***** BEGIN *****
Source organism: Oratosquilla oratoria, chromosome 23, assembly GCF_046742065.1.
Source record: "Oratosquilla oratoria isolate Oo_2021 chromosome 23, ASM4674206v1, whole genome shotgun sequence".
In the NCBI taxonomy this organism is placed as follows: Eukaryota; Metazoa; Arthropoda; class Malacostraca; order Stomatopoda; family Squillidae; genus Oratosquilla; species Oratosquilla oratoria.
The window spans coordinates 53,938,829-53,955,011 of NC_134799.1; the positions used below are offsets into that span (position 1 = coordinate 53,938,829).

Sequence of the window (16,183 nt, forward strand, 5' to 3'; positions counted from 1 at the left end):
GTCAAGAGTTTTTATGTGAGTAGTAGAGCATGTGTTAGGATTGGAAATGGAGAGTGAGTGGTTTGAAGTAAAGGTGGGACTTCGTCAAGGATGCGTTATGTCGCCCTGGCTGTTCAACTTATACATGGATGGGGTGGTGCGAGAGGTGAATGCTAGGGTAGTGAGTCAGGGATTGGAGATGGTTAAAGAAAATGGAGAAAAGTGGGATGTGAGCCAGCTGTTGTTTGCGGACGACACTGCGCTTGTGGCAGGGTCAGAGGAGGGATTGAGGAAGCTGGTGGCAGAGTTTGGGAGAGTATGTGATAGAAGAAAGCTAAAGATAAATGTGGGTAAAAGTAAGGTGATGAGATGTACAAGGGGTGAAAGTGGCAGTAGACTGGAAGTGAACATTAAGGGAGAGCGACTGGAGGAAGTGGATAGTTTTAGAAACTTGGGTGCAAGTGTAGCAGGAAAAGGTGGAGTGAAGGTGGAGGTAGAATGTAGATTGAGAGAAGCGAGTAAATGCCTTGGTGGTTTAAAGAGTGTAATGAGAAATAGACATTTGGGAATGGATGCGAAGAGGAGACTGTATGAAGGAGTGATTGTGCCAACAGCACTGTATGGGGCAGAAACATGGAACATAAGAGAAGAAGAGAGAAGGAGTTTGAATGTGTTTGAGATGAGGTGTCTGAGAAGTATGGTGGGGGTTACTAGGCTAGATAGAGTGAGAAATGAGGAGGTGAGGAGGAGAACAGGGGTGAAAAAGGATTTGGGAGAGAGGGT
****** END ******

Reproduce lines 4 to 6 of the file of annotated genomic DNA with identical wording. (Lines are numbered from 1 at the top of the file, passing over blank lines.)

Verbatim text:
The window spans coordinates 53,938,829-53,955,011 of NC_134799.1; the positions used below are offsets into that span (position 1 = coordinate 53,938,829).

Sequence of the window (16,183 nt, forward strand, 5' to 3'; positions counted from 1 at the left end):
GTCAAGAGTTTTTATGTGAGTAGTAGAGCATGTGTTAGGATTGGAAATGGAGAGTGAGTGGTTTGAAGTAAAGGTGGGACTTCGTCAAGGATGCGTTATGTCGCCCTGGCTGTTCAACTTATACATGGATGGGGTGGTGCGAGAGGTGAATGCTAGGGTAGTGAGTCAGGGATTGGAGATGGTTAAAGAAAATGGAGAAAAGTGGGATGTGAGCCAGCTGTTGTTTGCGGACGACACTGCGCTTGTGGCAGGGTCAGAGGAGGGATTGAGGAAGCTGGTGGCAGAGTTTGGGAGAGTATGTGATAGAAGAAAGCTAAAGATAAATGTGGGTAAAAGTAAGGTGATGAGATGTACAAGGGGTGAAAGTGGCAGTAGACTGGAAGTGAACATTAAGGGAGAGCGACTGGAGGAAGTGGATAGTTTTAGAAACTTGGGTGCAAGTGTAGCAGGAAAAGGTGGAGTGAAGGTGGAGGTAGAATGTAGATTGAGAGAAGCGAGTAAATGCCTTGGTGGTTTAAAGAGTGTAATGAGAAATAGACATTTGGGAATGGATGCGAAGAGGAGACTGTATGAAGGAGTGATTGTGCCAACAGCACTGTATGGGGCAGAAACATGGAACATAAGAGAAGAAGAGAGAAGGAGTTTGAATGTGTTTGAGATGAGGTGTCTGAGAAGTATGGTGGGGGTTACTAGGCTAGATAGAGTGAGAAATGAGGAGGTGAGGAGGAGAACAGGGGTGAAAAAGGATTTGGGAGAGAGGGT